Taj Mahal is considered as the symbol of true love and has been standing tall for centuries ever since the Mughal emperor, Shah Jahan, dedicated it to the loving memory of his beloved wife, Mumtaz Mahal. The grand white marble tomb located on the banks of Yamuna is not just a symbol of love but is also considered as the pride of India.
Named as the most photographed monument across the world and one amongst the seven wonders of world, appreciations for Taj Mahal keep pouring in. Such is the beauty and charisma of the Taj Mahal that it has inspired many structures and has been cloned and replicated into many other monuments across the globe. We bring to you some of these lookalikes, which are located in various parts of the country.
1. Mahabat Maqbara, Junagadh
PC: Bernard Gagnon
Gujarat's Taj replica is perhaps the most stunning and the most neglected amongst the many. Located amidst the dusty M G Road in Junagadh, the structure is a blend of European, Islamic and Hindu styles of architecture. The monument has Gothic columns, French windows, marble jalis and doors of silver with spiral stairways along the four minarets. This three-storeyed structure gives the century-old monument a magical charm.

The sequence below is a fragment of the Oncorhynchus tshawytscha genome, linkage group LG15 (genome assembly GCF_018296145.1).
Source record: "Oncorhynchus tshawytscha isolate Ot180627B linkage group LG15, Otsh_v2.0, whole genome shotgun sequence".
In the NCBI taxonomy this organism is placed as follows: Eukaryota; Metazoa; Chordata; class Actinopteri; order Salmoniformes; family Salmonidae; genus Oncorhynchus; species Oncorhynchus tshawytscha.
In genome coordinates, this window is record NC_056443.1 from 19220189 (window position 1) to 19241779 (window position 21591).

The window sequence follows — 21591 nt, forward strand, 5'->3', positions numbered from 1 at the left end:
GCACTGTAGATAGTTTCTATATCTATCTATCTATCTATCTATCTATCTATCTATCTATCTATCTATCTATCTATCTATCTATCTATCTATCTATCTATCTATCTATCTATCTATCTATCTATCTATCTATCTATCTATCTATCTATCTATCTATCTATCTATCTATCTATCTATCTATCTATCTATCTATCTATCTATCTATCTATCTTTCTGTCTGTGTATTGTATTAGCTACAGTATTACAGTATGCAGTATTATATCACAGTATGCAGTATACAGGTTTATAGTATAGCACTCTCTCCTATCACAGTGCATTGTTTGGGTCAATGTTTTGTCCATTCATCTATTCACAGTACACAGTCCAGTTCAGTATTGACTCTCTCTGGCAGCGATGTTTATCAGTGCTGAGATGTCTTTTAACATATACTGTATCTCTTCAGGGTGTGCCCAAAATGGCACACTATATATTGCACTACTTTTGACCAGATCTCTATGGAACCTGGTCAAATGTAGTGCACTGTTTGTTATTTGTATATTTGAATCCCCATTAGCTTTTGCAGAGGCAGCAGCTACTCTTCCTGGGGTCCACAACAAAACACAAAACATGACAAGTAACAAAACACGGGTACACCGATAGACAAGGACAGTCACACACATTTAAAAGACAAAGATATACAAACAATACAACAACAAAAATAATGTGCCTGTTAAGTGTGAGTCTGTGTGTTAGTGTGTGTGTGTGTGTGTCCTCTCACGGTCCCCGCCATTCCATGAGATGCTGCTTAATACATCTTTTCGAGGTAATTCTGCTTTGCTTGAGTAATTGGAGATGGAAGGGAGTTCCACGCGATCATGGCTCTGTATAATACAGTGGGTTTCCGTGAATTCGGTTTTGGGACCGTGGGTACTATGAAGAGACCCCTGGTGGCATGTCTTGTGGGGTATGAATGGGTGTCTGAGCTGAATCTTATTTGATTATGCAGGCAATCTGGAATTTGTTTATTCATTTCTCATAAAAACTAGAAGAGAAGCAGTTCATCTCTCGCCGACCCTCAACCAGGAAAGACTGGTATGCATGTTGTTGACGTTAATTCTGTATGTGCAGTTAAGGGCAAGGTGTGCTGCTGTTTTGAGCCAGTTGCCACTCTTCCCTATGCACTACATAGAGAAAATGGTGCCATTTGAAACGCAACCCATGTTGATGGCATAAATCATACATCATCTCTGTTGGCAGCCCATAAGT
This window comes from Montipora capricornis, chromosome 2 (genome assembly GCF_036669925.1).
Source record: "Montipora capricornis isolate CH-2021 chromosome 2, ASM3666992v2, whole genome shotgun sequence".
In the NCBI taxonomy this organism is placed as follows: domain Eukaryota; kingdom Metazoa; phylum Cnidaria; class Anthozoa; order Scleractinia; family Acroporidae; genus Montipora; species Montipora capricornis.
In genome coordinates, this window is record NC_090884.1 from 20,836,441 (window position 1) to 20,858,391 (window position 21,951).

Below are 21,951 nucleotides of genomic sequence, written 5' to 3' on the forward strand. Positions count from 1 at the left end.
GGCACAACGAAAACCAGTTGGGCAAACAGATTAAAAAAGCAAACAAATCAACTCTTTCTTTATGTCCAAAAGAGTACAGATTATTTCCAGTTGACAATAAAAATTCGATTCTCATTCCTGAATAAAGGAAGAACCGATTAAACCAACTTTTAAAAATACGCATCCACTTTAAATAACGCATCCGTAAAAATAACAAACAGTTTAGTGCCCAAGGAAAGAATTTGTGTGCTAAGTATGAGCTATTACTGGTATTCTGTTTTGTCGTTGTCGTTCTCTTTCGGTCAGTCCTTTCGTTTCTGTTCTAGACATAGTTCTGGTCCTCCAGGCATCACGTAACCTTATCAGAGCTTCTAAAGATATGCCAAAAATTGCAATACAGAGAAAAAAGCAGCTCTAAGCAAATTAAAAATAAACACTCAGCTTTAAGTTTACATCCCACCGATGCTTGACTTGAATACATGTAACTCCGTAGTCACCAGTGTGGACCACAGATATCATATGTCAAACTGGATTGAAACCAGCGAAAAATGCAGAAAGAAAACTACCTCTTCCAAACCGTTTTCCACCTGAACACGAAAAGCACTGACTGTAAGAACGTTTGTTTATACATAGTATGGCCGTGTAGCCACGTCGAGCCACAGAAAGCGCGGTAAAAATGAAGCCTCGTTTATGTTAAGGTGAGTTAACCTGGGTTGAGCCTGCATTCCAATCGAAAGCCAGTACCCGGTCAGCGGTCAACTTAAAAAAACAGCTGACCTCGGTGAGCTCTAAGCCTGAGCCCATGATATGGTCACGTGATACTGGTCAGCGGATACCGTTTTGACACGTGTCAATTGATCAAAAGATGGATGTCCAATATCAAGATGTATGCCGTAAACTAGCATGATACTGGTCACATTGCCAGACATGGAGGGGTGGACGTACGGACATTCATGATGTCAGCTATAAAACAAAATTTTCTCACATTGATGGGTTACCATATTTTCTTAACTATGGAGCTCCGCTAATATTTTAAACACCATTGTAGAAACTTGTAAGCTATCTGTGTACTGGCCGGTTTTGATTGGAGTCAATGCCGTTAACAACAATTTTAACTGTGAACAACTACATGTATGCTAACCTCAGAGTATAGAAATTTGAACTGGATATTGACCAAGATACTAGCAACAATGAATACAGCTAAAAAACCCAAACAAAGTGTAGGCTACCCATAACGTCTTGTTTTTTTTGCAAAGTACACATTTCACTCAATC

2. Red Taj, Agra
PC: Shriom Gautam
Most of the people who come to visit the Taj Mahal miss the smaller red sandstone replica in the same city. The Red Taj is the tomb of a Dutch soldier and trader, John William Hessing, which was built by his wife in the year 1803 following his death during a war between the Marathas and the British.
Red Taj is one fifth the size of Taj Mahal, but, is a very modest structure with no mosaic works or fine inlay like the marble one. However, at its entrance, one would come across two Persian inscriptions, one is an epitaph and the other a chronogram. The epitaph expresses the sorrow of his wife, Ann Hessing and the scars caused by separation; whereas, the chronogram showcases the year of his death.
3. Bibi Ka Maqbara, Aurangabad
Referred to as the poor man's Taj Mahal, Bibi Ka Maqbara was commissioned by Aurangzeb and dedicated to his wife, Rabia Durrani. The structure is constructed out of white marble like the original one, but is not studded with semi-precious stones. With landscaped gardens, fountains and broad pathways, Bibi Ka Maqbara comes closest to the original out of all the lookalikes and was built by Aurangzeb's son, Azam Shah, in the 1650s.
4. Mizo Taj, Aizawl
K. Chhawnthuama is considered as the modern day Shah Jahan of Mizoram. To immortalise his wife after her death, he built a monument in her honor and named it K V Paradise. The structure is more like a well-maintained church rather than a Mughal mausoleum; however, locals fondly address the structure as Mizo Taj.
Located atop the Durtlang Hills, the place offers brilliant views of the surroundings. Inside, in glass cabinets, one would come across a life-size painting of his wife along with her dresses, shoes and the clothes she was wearing when she died.